The principal inhabitants of the Kongo & the Loango Kingdom were Kikongo speakers or Bakongo (they do have various subgroups). According to Wikipedia they are 12 % of DRC’s population (72 million, all ethnic groups together); 13% of Angolan population (24 million, all ethnic groups together) and compromising no less than 48% of the population of Congo Brazzaville (4,3 million, all ethnic groups together). The Bakongo seem to be most numerous therefore in DRC.

For more details see these insightful websites:

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Other Kingdoms

These maps demonstrate how also kingdoms located far into the interior were connected with the Trans Atlantic Slave Trade via overland routes to either Angola or Mozambique. Even when not shown on the maps i suppose the Kongo and Loango kingdoms would also have trading connections with these interior kingdoms, or others located more to the north.

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Lunda- Luba (BE)

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Slave Trade & Ethnicity

Because many Central African slaves were exported via the Kongo kingdom they tended to get lumped together under the single name of “Congo’s” despite often having different ethnic backgrounds. Still they developed a collective identity in the Americas, it is assumed because they were culturally already quite close to each other. It is also assumed most of them would have been Bakongo but as these maps below show many more neighbouring ethnic groups could have been caught up. If you click on the first map you get to see it in greater detail and you can also see the principal slave ports. Generally the ones north of the Congo river were used by the English, French, Dutch and also Americans after 1776.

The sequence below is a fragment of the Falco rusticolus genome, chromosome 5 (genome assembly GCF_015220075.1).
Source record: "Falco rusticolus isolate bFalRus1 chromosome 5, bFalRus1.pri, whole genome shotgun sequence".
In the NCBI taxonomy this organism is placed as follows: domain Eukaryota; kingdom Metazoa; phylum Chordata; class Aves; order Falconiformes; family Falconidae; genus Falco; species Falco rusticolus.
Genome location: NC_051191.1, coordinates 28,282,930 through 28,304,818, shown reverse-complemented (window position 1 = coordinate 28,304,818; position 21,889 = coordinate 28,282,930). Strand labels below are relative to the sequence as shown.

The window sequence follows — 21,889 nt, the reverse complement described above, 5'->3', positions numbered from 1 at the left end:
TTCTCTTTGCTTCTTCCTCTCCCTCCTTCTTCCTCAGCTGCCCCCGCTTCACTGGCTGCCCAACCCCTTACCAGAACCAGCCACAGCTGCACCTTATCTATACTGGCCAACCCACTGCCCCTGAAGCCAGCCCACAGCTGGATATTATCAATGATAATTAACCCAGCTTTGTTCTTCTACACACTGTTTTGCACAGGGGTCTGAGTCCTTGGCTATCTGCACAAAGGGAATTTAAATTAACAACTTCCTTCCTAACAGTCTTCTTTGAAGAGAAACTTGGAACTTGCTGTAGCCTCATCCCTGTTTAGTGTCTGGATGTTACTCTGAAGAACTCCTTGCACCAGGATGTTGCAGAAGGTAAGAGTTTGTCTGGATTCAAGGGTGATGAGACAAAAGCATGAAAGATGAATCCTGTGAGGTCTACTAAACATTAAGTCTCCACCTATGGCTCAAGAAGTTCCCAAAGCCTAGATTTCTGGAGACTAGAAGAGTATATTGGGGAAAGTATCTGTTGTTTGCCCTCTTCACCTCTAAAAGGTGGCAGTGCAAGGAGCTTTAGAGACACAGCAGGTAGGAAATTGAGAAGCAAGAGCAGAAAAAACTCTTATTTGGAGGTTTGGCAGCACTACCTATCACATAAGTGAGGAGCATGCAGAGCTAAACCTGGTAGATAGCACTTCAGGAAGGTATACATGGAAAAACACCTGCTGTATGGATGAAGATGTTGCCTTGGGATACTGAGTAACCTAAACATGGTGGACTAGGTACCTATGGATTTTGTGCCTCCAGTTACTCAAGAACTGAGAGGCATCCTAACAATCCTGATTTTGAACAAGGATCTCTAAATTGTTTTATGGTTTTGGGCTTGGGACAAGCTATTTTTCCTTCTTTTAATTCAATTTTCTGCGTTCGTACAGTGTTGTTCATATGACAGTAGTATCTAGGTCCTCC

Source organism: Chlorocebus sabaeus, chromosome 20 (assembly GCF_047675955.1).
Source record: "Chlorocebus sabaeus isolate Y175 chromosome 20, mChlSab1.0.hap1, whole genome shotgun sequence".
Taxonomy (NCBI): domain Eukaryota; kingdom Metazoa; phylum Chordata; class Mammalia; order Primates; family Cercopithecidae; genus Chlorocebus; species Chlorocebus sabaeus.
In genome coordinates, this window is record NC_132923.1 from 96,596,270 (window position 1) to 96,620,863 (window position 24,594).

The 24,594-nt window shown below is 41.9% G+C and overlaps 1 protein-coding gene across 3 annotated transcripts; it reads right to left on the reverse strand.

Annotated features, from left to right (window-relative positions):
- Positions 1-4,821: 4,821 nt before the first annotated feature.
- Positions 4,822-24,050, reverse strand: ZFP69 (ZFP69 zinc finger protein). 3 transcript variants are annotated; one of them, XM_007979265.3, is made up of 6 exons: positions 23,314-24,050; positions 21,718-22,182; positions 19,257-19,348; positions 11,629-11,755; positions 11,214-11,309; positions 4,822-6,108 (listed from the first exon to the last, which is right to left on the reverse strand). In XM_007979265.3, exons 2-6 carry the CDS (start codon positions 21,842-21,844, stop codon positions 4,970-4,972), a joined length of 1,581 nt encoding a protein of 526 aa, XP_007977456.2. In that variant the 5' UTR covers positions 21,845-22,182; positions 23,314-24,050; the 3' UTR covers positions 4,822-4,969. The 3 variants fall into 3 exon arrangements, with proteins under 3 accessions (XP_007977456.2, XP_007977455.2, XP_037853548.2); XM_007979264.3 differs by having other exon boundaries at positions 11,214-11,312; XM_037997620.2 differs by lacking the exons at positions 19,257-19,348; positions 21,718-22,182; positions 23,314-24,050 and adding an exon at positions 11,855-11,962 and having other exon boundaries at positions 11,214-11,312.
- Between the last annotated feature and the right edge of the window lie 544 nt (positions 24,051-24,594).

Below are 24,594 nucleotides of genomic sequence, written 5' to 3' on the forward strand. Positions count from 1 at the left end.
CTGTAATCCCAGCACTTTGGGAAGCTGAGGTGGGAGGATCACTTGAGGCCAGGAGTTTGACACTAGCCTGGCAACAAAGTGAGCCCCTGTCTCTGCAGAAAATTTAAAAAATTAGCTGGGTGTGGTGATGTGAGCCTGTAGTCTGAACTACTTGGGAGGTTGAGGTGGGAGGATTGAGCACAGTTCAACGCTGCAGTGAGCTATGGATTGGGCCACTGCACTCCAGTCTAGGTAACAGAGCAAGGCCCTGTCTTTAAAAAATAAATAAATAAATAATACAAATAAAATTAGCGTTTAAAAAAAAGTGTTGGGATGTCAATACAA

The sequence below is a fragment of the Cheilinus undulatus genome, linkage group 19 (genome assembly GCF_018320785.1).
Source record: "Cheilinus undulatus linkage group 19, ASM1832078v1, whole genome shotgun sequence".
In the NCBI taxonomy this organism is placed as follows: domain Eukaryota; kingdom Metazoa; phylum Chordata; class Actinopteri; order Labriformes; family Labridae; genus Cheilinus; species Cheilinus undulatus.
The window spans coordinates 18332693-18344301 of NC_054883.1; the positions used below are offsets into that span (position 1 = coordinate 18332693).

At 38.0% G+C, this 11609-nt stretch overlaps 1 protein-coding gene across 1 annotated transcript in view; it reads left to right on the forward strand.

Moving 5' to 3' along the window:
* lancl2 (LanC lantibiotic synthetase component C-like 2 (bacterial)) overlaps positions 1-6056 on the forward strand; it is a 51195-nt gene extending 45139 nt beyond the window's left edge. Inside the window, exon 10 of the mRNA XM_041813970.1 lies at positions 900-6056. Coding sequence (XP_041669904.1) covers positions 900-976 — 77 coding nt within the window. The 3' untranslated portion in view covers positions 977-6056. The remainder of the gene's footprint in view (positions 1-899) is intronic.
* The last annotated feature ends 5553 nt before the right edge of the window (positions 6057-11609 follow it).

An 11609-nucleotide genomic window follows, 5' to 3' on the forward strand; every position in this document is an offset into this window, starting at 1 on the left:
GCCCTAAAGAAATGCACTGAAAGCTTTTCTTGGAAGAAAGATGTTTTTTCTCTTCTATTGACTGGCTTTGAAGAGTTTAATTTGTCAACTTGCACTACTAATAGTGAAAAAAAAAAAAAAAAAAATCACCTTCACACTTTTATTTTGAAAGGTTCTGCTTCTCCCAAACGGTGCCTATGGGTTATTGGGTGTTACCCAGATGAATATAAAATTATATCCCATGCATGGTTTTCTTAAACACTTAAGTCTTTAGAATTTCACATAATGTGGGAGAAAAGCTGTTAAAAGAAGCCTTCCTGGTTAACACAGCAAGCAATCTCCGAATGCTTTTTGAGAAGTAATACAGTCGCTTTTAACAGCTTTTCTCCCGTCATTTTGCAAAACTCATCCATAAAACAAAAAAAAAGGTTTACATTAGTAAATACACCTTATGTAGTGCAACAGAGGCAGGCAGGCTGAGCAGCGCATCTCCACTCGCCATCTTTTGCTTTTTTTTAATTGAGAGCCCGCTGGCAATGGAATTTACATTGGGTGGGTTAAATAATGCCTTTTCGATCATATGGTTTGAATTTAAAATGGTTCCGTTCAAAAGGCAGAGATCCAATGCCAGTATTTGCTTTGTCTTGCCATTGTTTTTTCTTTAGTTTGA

To the south Luanda and Benguela were strictly under Portuguese control. Ambriz, located in northern Angola within the Bakongo area, attracted traders from all nations but mostly from Portugal/Brazil. There’s confusion on how the term “Angola” was used by the Dutch and English in the 1600’s/1700’s, it may have referred to slaves brought over via Cabinda and Ambriz but sometimes it may also have referred to areas outside of the modern day territory of Angola (Loango). See also:

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slaves sources africa big (w.central africa)